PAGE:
• Alisha Emerald


A few weeks ago, while I was sitting in the hospital waiting room waiting for my scan, I posted a question box on my instagram stories. One of those fun, ask me anything boxes. I was hoping to answer some fun questions as a way to kill time. One of the questions I was asked was how I knew Cody was the one. I answered, but the question lingered with me for days following.

A few days after that, I was having a conversation with a friend who'd attended the same Bible College I had, and we were talking about toxic purity culture, and this idea of rushing into marriage for the purpose of having sex.

The honest answer to the question of how I knew Cody was the one was that I didn't. I got married at 20, right out of college, having no idea what I wanted to do with my life. I'm not knocking getting married young. I know for a lot of people it works out great. But when I said I do, I wasn't in it for the right reasons.

I didn't want to get married. I did it because I thought it was what I was supposed to do. I did it because I thought it would "fix" me. Growing up in the church, purity culture taught that sex was to be saved until marriage and if you did happen to have sex with the person you were with, the best way to rectify that was to get married as quickly as possible. I'd made a lot of mistakes in my life up til that point, and if I'm being 100% honest I probably would have married the first person who showed me any semblance of being a decent human being. That's kind of what I did, and it happened to be Cody, but let's continue on with the story.

I was desperate. I had no idea who I was let alone how to exist in a relationship. I wanted to be loved, and wanted. And I'd been fed this narrative that I needed to get married to become less sinful and more holy. Did I love Cody? Absolutely. But was I ready to get married? Absolutely not.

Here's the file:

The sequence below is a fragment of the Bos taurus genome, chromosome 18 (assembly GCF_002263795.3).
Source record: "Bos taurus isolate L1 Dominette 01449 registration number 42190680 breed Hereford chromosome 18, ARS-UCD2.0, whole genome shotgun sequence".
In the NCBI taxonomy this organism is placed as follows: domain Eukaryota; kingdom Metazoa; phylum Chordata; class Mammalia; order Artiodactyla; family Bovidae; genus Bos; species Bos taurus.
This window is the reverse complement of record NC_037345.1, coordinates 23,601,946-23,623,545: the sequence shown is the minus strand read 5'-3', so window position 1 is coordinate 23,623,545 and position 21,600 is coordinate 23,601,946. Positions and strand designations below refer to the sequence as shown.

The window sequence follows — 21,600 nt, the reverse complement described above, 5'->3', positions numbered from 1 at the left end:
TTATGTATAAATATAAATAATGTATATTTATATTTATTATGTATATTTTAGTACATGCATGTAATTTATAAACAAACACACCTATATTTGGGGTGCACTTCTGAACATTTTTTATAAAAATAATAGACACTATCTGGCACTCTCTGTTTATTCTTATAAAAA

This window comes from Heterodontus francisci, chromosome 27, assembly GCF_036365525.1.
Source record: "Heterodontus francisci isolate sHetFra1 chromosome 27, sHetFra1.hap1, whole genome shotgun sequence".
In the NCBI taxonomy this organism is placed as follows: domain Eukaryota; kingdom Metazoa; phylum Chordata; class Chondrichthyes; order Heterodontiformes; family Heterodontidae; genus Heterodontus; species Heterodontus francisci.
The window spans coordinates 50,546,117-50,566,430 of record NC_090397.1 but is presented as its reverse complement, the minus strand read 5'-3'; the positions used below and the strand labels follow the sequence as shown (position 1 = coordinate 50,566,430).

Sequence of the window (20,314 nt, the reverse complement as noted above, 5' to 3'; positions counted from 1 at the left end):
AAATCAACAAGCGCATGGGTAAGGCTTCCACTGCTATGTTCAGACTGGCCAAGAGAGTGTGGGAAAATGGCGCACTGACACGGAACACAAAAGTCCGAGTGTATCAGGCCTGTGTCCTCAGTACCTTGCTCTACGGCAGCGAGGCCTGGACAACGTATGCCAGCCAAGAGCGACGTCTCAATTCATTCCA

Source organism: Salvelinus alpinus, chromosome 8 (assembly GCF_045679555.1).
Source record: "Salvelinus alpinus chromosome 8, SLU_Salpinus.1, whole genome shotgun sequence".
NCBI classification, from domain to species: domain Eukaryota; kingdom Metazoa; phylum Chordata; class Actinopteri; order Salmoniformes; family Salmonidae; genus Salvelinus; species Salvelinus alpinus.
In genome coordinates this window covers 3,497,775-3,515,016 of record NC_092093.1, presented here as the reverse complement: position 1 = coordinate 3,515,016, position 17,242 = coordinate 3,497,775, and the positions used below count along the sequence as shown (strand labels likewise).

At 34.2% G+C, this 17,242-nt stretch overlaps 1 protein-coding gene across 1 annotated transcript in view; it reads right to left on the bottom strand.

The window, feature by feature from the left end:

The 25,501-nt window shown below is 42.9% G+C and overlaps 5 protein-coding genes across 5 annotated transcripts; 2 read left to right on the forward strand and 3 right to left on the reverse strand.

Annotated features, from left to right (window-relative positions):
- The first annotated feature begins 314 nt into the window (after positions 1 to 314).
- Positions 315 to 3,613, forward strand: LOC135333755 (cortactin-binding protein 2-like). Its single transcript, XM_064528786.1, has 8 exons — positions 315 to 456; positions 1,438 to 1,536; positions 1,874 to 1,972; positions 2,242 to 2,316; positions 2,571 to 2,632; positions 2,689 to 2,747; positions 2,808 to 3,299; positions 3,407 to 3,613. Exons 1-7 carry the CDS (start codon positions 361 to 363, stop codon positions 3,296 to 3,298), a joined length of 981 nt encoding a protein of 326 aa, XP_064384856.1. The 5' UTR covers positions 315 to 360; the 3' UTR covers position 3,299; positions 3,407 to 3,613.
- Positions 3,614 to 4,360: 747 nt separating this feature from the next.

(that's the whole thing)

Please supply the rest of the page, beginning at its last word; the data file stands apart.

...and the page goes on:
I purposefully kept my wedding small because I was ashamed. I didn't wear white because I didn't feel worthy of the colour. And I spent the first months after getting married resentful, wondering why the ring on my finger hadn't magically fixed me, planning for my inevitable divorce.

It took a few years and a lot of internal work for me to learn to be happy in my relationship, and ok with the title of wife. I worked with a feminine wholeness coach, deconstructing the lies I had been taught by purity culture and learning how to love and belong to myself first.

I don't know if I believe in finding the one. I think you choose someone, and you keep choosing them over and over. Cody and I are compatible in a lot of ways, and in a lot of ways we're different. I've had to learn that he can't be the only person to meet my needs, and that we need a lot of personal space in our relationship to be able to thrive. Staying in our marriage now feels less like a chore and more like a blessing. I’m proud of us. I've seen him sit beside my hospital bed for days on end. I've seen the amazing father he is to Paris, and already to our adopted children we have yet to bring home. I see how he provides and shows up for me, and those are the things that make me feel more secure in knowing I made the right choice.

Looking back I wouldn't have gotten married when I did, but I still would have married the same person. I just would have known myself a little better first. I wouldn't have gotten married as an attempt to fix myself but to share the love I already have within myself.

Cody and I just celebrated our 4th anniversary last month and I didn't think we'd even make it this far. But I do know I'm more in love with him now than I ever have been. I love being his wife. I love the way our relationship challenges me, inspires me and gives me a safe place to come home to. Life takes you crazy places but love brings you home.

It took a lot of work to get here. Marriage isn't easy. But I've been told the good things never are.

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